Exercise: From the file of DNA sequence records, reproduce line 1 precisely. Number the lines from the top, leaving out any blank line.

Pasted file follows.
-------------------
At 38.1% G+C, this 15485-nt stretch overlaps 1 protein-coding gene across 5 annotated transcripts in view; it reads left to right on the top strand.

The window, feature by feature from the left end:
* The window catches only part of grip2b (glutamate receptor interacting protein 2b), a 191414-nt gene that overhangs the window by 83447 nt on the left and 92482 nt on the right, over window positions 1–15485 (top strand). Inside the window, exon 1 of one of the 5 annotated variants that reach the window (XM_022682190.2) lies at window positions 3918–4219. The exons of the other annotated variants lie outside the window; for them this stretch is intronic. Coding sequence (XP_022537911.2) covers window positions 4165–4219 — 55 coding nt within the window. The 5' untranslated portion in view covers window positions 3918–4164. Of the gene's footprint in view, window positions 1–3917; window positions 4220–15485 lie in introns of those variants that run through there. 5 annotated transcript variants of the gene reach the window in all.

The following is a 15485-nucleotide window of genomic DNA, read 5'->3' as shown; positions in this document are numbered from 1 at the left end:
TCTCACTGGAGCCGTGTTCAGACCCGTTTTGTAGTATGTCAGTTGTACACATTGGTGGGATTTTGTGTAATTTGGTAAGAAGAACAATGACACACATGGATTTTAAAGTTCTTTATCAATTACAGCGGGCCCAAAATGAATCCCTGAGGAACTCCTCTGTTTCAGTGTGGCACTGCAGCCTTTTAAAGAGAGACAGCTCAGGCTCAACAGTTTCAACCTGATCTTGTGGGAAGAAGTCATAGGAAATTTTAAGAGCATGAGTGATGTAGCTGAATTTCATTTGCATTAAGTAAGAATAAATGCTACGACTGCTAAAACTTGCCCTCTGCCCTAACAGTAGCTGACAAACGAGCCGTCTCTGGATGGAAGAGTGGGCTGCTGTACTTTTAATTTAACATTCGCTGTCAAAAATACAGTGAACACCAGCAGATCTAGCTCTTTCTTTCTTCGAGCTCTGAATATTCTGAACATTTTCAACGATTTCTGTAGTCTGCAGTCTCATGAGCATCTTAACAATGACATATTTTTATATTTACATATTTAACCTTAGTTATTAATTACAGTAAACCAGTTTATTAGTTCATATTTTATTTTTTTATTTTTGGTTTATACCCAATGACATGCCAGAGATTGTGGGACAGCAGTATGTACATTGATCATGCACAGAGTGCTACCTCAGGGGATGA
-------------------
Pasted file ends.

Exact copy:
At 38.1% G+C, this 15485-nt stretch overlaps 1 protein-coding gene across 5 annotated transcripts in view; it reads left to right on the top strand.